Initiatives Seek to Give Delaware Citizens a Voice in One-Sided Rulemaking Process


Three bills will come before the Delaware General Assembly this year that seeks to provide safeguards on what is considered an unrestrained rulemaking authority of the executive branch. State Rep. Rich Collins, the lead sponsor of House Bill 245, says during the recent pandemic, when the executive branch was not responsive to citizens’ concerns, opinions, and requests, they had little to no recourse. Representative Collins, who filed the bill in June to give everyone a chance to consider it, also said the measure is not intended as a criticism of Governor Carney. Rather, he says it’s an attempt to correct a structural flaw that the pandemic revealed. Representative Collins adds the legislation would not take effect until after Governor Carney leaves office.

State Representative Rich Collins:

Additional Information from Legislative Hall:

State Sen. Dave Wilson (R-Cedar Creek Hundred), one of the bill’s prime Senate sponsors, said it recognizes the need for the governor to have the authority to act quickly in the event of an emergency or disaster. However, he said during protracted emergencies lasting more than six months, the General Assembly should have a role in the ongoing response. “If an emergency lasts more than 180 days, this bill would require the legislature to approve extensions of the governor’s state of emergency order,” Sen. Wilson said.  “Through their legislators, citizens would have a voice in the renewal of emergency orders and the mandates they contain.”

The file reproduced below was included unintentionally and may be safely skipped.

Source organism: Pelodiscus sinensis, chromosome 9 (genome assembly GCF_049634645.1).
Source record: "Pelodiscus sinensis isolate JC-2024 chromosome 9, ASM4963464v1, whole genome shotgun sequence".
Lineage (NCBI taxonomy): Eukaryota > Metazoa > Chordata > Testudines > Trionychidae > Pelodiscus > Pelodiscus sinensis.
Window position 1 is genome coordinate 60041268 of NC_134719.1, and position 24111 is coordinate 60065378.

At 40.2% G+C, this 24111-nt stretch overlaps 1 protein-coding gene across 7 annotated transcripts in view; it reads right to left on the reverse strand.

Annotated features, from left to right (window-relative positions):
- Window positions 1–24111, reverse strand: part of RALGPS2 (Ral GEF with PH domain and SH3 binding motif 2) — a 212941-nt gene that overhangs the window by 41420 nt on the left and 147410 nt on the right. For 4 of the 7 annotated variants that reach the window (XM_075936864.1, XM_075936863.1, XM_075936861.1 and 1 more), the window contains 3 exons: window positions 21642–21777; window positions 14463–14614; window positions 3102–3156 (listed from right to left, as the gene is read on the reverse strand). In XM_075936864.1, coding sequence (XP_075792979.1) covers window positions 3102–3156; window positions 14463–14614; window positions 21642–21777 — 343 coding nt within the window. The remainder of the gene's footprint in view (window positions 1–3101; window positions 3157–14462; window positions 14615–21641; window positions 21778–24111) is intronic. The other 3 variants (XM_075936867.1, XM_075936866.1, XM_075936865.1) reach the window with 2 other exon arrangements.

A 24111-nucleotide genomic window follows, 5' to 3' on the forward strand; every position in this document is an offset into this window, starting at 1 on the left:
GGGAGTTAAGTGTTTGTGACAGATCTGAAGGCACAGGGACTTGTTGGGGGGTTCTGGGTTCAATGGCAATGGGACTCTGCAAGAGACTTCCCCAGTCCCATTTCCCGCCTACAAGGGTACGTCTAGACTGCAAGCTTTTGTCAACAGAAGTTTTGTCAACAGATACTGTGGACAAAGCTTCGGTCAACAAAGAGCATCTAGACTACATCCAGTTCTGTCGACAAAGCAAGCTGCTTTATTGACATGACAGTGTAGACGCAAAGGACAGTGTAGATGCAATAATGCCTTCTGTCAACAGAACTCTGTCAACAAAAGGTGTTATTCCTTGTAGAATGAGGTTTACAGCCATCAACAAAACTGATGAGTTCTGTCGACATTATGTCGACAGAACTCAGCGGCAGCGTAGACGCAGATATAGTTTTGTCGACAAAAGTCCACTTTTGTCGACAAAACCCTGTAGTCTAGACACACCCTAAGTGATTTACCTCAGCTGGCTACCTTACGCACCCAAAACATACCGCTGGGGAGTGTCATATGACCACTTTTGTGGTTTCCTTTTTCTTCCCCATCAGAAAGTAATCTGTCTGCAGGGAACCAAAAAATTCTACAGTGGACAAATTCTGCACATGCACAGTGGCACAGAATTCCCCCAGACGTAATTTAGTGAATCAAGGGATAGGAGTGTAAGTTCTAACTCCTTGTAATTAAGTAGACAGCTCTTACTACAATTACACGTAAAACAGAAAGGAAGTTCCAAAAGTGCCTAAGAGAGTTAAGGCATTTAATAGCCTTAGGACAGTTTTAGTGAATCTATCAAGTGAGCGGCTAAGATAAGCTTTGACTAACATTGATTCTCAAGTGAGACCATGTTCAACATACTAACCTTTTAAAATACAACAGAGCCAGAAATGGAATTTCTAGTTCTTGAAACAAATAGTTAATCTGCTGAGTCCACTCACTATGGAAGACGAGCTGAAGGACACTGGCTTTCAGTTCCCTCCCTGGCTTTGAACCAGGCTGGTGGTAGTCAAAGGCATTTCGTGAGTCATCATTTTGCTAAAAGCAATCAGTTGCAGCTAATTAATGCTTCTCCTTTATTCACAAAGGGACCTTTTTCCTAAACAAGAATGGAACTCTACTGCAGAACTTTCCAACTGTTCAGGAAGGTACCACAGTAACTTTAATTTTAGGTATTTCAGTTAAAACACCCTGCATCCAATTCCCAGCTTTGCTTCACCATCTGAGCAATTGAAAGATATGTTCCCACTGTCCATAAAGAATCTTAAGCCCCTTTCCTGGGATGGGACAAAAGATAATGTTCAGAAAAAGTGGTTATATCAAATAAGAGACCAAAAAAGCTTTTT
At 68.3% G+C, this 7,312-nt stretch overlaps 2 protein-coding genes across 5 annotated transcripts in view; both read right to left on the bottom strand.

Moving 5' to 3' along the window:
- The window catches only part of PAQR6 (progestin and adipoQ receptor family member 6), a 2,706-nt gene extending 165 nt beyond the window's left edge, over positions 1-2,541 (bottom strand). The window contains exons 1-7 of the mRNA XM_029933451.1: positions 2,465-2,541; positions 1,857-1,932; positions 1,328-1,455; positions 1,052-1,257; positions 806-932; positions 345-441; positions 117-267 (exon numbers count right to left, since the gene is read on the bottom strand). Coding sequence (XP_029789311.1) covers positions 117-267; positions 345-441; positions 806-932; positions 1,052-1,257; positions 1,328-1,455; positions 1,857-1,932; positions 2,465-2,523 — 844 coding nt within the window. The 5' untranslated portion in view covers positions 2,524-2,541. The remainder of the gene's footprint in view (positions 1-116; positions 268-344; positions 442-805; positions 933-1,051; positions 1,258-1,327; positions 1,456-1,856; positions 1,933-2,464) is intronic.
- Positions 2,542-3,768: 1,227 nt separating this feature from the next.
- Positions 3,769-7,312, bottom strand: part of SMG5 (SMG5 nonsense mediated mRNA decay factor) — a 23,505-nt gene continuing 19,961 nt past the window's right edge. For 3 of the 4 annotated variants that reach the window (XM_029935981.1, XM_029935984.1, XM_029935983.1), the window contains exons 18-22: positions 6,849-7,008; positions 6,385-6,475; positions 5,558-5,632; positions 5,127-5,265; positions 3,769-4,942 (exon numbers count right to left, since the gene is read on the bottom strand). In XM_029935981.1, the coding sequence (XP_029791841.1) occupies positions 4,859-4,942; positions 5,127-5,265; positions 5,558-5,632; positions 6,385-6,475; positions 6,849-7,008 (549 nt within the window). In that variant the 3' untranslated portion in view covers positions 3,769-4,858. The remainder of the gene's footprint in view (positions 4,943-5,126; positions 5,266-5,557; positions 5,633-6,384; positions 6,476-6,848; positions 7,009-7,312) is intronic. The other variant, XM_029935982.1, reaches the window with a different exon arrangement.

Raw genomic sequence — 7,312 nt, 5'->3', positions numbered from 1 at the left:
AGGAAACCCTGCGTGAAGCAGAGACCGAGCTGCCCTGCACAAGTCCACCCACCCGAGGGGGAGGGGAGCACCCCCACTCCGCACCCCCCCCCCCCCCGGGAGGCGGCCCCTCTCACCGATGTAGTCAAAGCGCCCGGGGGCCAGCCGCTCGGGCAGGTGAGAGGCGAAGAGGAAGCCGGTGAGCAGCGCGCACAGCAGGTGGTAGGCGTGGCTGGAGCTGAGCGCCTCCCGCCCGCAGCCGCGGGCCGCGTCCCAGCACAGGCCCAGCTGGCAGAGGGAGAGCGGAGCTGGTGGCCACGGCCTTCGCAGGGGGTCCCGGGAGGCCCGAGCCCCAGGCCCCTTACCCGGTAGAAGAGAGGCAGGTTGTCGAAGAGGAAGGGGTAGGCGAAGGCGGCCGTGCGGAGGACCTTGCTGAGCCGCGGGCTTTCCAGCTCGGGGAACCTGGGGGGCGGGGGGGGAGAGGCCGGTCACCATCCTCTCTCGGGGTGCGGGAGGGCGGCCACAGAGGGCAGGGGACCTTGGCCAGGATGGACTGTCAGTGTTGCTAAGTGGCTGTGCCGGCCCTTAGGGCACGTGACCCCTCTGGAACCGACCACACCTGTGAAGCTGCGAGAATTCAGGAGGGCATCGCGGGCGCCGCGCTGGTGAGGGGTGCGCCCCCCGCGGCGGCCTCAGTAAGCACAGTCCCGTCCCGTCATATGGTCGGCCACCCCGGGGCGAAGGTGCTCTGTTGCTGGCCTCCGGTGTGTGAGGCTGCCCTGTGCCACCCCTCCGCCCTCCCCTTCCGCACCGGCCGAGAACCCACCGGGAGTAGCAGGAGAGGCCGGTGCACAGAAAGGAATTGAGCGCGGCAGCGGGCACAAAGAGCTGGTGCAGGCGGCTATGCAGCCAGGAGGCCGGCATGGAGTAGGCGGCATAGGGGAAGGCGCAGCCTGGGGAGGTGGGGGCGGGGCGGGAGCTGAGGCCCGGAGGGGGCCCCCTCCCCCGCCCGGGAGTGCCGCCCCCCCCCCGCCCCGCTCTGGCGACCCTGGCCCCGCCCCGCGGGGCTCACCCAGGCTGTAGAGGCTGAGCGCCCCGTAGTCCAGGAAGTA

The measure would not apply to any situation where the legislature was unable to convene a quorum, either in person or virtually. The bill is pending consideration of the House Administration Committee.

Providing Legislative State Oversight of Regulations

“State regulations can carry the weight of law, placing new restrictions, burdens, and costs on Delaware citizens, but Delawareans have virtually no ability to impact the regulatory process,” said State Rep. Jeff Spiegelman (R-Townsend).  “While state agencies are required to publish pending regulations and solicit feedback, they are not compelled to make any changes in their proposals, regardless of public opinion.”

A little over a month ago, the Delaware Department of Natural Resources and Environmental Control (DNREC) finalized regulations mandating the aggressive, increasing sale of new zero-emission vehicles (ZEVs) – predominately battery-electric vehicles.  The action was taken despite broad public opposition. Of the 4,426 individual public comments submitted to DNREC as part of the rulemaking process, nearly 94.5% opposed the regulatory restriction on selling new fuel-powered vehicles. Similarly, a poll of 300 likely voters conducted last February revealed that a majority (73%) opposed severely limiting the sale of new fuel-powered cars, trucks, and SUVs. Despite the public’s input, the rules were adopted in close to their original form.

Rep. Spiegelman said he will be soon introducing two new proposals that would result in meaningful reforms to restore Delawareans to their rightful place as active citizens, instead of passive subjects.